Actor Ben Affleck - founder of the Eastern Congo Initiative - told me this morning on "This Week" that the United States can do "a huge amount" to help resolve the violent conflict in war-torn Congo that flared up as rebels seized control of the eastern city of Goma last week.
"There's a huge amount that the U.S. can do, frankly. I mean, we have a lot of levers there. We can engage in the kind of high-level, shuttle diplomacy that you saw be so effective in Gaza," said Affleck, who expressed concern about the deteriorating conditions in the central African nation.
"I mean, one of the things we're hearing from our people there is that the schools that we fund, people are hiding out in. The hospitals are completely overwhelmed. They're offering free care for war victims. A shell just hit a camp and paralyzed a 5-year-old boy from the neck down. So you're hearing all kinds of - the kinds of brutal, terrible stuff that you hear about," Affleck said earlier in the interview.
Affleck was joined by Rep. Adam Smith, D-Wash., who argued that the United States - tied up at the moment by recent events in the Middle East - can and should exert influence in the troubled region in Africa.
"Well, we have a lot of influence in the region. I just want to emphasize that we are in a position to make a difference there," Smith said. "We have built relationships with Uganda, Rwanda, Ethiopia, Kenya, a lot of it around Somalia, Al-Shabaab, Lord's Resistance Army coming out of Uganda. We have influence in the region with key players. We need to get there in that type of high-level capacity."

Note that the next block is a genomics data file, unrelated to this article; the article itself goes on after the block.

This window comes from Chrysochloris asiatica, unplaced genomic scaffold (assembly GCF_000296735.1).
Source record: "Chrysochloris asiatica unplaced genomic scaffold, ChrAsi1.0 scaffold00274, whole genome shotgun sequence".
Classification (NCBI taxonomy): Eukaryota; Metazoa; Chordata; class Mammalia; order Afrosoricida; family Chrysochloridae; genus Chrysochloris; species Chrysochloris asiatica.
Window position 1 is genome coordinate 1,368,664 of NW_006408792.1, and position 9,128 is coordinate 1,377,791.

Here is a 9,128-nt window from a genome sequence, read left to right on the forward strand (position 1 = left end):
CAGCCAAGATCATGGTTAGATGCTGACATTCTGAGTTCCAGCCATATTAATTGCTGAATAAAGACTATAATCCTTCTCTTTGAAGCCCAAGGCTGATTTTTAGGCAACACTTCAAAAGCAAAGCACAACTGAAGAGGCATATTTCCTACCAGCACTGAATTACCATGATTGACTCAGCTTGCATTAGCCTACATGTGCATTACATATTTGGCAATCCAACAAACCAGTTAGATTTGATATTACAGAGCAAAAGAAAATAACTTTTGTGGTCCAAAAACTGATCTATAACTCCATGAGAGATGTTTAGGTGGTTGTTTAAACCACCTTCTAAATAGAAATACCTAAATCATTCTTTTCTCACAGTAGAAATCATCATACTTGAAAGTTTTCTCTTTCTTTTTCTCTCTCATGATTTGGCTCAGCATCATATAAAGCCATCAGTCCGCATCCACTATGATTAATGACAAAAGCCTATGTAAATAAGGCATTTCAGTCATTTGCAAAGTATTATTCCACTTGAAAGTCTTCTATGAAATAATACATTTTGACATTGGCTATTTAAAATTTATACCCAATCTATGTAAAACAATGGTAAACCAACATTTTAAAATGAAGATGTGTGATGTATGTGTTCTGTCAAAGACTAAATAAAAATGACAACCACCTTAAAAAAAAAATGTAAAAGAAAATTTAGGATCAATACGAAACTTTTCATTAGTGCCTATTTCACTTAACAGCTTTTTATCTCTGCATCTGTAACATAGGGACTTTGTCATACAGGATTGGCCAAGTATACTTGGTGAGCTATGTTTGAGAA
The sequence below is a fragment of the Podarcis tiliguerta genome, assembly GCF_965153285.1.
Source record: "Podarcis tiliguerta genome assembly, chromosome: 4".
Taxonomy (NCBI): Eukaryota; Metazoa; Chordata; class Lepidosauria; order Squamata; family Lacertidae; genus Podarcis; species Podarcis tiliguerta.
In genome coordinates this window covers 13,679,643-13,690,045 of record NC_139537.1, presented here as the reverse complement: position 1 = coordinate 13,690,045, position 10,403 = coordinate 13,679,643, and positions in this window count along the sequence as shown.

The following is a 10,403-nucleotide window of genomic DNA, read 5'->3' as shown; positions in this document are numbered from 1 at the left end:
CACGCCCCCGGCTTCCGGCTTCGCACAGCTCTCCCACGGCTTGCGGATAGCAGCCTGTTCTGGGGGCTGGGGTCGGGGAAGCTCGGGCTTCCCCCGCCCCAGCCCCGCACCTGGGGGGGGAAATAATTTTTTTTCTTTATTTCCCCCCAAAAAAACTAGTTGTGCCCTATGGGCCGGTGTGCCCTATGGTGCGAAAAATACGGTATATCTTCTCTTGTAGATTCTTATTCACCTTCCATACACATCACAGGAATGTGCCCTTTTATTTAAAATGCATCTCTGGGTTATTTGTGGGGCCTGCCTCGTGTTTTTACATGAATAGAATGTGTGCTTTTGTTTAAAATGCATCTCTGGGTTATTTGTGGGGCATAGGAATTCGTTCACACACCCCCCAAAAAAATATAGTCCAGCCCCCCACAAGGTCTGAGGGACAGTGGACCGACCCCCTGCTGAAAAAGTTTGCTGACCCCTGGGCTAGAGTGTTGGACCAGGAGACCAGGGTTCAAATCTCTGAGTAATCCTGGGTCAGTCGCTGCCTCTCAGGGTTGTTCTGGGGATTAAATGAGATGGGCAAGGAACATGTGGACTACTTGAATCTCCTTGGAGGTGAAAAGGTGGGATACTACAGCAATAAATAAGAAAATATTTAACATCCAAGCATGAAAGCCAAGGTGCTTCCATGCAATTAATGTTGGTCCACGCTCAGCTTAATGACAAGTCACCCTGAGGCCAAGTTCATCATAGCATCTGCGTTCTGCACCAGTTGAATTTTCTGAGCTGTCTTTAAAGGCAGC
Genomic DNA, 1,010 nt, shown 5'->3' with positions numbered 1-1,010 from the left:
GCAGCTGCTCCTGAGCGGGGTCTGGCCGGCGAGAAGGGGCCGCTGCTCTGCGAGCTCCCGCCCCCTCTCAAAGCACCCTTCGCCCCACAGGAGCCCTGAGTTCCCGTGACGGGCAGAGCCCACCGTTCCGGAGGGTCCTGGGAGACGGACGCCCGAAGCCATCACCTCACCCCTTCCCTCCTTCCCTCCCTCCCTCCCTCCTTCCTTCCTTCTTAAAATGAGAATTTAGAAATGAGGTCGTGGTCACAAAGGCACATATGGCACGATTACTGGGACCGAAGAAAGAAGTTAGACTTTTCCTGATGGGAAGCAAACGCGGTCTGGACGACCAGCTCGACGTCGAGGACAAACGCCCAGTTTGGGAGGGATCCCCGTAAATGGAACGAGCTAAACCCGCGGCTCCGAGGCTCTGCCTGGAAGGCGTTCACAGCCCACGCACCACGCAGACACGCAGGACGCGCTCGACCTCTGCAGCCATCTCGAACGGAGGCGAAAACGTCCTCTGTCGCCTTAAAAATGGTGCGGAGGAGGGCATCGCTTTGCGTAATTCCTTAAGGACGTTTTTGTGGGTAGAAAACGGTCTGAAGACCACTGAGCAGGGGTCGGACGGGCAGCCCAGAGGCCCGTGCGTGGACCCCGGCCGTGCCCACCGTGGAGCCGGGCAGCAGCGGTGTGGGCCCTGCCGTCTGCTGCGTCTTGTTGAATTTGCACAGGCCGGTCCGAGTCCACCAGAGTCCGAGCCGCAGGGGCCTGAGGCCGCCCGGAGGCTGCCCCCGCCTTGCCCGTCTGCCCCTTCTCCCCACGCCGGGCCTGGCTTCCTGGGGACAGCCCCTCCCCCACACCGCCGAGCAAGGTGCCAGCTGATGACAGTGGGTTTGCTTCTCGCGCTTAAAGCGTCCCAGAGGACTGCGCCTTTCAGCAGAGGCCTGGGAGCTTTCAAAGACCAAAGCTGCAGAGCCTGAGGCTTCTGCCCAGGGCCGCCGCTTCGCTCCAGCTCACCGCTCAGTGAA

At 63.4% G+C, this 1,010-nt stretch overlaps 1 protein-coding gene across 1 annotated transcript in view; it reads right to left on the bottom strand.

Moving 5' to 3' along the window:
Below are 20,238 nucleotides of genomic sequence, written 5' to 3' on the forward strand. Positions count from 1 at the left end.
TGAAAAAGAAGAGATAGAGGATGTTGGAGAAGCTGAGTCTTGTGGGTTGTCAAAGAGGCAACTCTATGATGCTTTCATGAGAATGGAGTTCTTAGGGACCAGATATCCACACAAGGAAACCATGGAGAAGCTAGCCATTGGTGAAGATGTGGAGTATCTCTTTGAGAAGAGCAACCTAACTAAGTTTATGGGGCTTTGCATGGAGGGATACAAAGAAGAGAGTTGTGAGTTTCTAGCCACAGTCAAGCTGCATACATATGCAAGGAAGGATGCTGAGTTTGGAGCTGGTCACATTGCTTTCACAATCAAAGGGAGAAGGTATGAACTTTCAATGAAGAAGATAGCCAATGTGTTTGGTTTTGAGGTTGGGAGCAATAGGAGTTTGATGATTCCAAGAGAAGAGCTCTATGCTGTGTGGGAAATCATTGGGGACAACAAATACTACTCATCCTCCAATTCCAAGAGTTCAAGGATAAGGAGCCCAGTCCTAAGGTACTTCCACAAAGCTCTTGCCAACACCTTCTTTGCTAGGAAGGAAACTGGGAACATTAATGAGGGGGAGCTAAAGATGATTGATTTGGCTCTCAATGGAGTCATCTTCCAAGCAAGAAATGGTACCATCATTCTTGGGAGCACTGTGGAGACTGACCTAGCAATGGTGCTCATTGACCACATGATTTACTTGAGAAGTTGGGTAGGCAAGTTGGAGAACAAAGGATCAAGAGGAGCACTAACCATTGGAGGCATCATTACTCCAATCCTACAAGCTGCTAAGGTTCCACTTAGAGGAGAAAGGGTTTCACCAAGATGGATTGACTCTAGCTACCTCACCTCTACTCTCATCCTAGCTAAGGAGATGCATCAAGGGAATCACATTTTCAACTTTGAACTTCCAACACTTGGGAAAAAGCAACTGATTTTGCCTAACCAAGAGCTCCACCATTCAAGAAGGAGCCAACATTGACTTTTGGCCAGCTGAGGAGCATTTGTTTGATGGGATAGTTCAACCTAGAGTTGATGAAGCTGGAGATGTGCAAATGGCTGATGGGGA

"And I think it isn't happening at the moment, because the attention is elsewhere. It's Gaza. It's Libya. But, look, it's all tied together in Africa," Smith added. "The instability in countries in Africa, the lack of governance that's in the eastern Congo, leads to instability and leads to the type of problems that we're going to have to deal with. It's in our interest to get in there, broker a peace deal."
Congolese officials reportedly held talks Sunday in neighboring Uganda with representatives of M23, the rebel group leading the violent rebellion in eastern Congo. M23 rebels continue to hold the city of Goma and the nearby town of Sake captured in the last week, prompting fears of a return to war that has plagued the country in recent years.
Affleck praised the Congolese people for their "resilience" and added that U.S. foreign policy as a country, as he sees it, should represent our values.
"I mean, the amazing thing about the Congolese people is their degree of resilience and that they've been through this kind of stuff in the past. And so they're still dedicated and working hard, and we've seen our schools still open, hospitals, and so on," Affleck said. "I think our actions in foreign policy - and maybe I am naive - you know, represent our values and represent who we are. And if any American were to go to that country and stand and see what was happening there, they would insist that we do what we could."